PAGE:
For the first time in days, the summit of Waialeale was clear this morning, although its skirt of fluffy clouds had lifted to obscure its flat top before my walk was pau. As I left my house this morning, the lightest, finest rain fell briefly, a sprinkling of holy water.
The best days, in my opinion, start mauka and end makai, although vice versa is also fine with me. I like nature to be the book ends to my days, which are otherwise spent inside an “electric scab,” to borrow singer Joni Mitchell’s vivid phrase, dealing with human concerns.
Kilauea growers are concerned about water for their crops after the state land board yesterday voted to revoke the permit that allows Kilauea Irrigation Co. to operate the Koloko ditch system that serves about 20 farmers along Waiakalua Road.
These are some of the North Shore’s few real farmers, folks who consistently produce commercial crops in a region where the “Green Acres” model of farming — plant a few fruit trees around your luxurious home to get the ag exemption — prevails.
The board, with the support of Kauai member Ron Agor, ostensibly revoked the permit because Kilauea Irrigation Co. owner Tom Hitch reportedly failed to secure liability insurance — at a cost that Hitch claimed exceeded revenues gained from selling water to the farmers.
An attorney for Jimmy Pflueger, who owns land beneath the Kaloko reservoir, asked the board to revoke the permit, citing safety concerns because the system feeds the reservoir, whose dam broke last year, releasing a torrent of water that killed seven persons downstream.
Hitch, who had the bad luck to purchase the company shortly before the fatal dam breach, has been beset with legal problems and mounting legal fees ever since. Now, under the board’s action, he will also have to shoulder the cost of implementing measures to prevent surface water from entering the ditch system.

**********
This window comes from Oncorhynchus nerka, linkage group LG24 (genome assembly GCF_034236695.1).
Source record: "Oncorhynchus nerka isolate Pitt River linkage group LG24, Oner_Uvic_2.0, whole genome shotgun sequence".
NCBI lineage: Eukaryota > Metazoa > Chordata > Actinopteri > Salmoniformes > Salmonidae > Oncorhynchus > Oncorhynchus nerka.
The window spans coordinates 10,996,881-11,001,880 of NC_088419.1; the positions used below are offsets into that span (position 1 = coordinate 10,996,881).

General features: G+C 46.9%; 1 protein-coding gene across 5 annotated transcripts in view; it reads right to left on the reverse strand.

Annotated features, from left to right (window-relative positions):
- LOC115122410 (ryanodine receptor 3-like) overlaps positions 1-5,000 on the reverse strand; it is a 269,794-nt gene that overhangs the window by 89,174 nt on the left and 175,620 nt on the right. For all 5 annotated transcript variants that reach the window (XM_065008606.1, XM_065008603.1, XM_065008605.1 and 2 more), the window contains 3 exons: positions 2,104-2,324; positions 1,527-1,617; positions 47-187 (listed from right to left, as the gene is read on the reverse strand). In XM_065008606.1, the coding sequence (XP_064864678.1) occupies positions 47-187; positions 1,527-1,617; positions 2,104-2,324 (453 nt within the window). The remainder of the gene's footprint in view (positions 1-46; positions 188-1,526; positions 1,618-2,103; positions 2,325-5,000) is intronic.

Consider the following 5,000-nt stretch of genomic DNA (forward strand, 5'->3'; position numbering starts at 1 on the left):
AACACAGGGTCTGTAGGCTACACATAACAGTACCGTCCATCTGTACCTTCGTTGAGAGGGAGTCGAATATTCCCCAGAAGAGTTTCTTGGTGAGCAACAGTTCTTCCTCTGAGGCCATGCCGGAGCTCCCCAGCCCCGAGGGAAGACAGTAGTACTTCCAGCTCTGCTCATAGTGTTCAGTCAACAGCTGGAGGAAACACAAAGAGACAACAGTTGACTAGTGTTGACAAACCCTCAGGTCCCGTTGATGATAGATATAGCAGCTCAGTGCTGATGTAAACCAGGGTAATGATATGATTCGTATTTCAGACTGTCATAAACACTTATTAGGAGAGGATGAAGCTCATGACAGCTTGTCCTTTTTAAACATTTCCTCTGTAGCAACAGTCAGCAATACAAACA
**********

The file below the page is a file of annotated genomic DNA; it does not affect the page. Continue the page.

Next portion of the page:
That may not be as simple as building a wall to keep water from Puu Ka Ele Stream out of the ditch, as suggested by a state engineer in the staff report to the board.
When I interviewed Hitch last year for a story that ran in Honolulu Magazine (see “Dammed for All Time” in the favorite clips menu at right), he noted that Kaloko reservoir is filled with water collected from 14 streams by two ditches that run for miles — all the way from Kilauea to Aliomanu — along nearby mountain ridges.
If the dam is decommissioned, as Pflueger suggested in the aftermath of the fatal breach, the ditches must be opened, too, Hitch said. “You’re going to be putting water down valleys that haven’t seen water for 125 years. That’s going to be monumental, because we have all these subdivisions in there now.”
The state Water Commission and Departments of Land and Natural Resources and Agriculture do plan to meet with Kilauea farmers to discuss the issue and explore whether farmers can be awarded the stream diversion permit. Kauai County officials, however, had asked the state to do that before moving to revoke Hitch’s permit.
It appears from the land board's action that the state is continuing to deal with the issue of Hawaii’s aging dams and irrigation systems in a piecemeal approach, driven largely by liability concerns, rather than taking a comprehensive look at the whole complicated picture.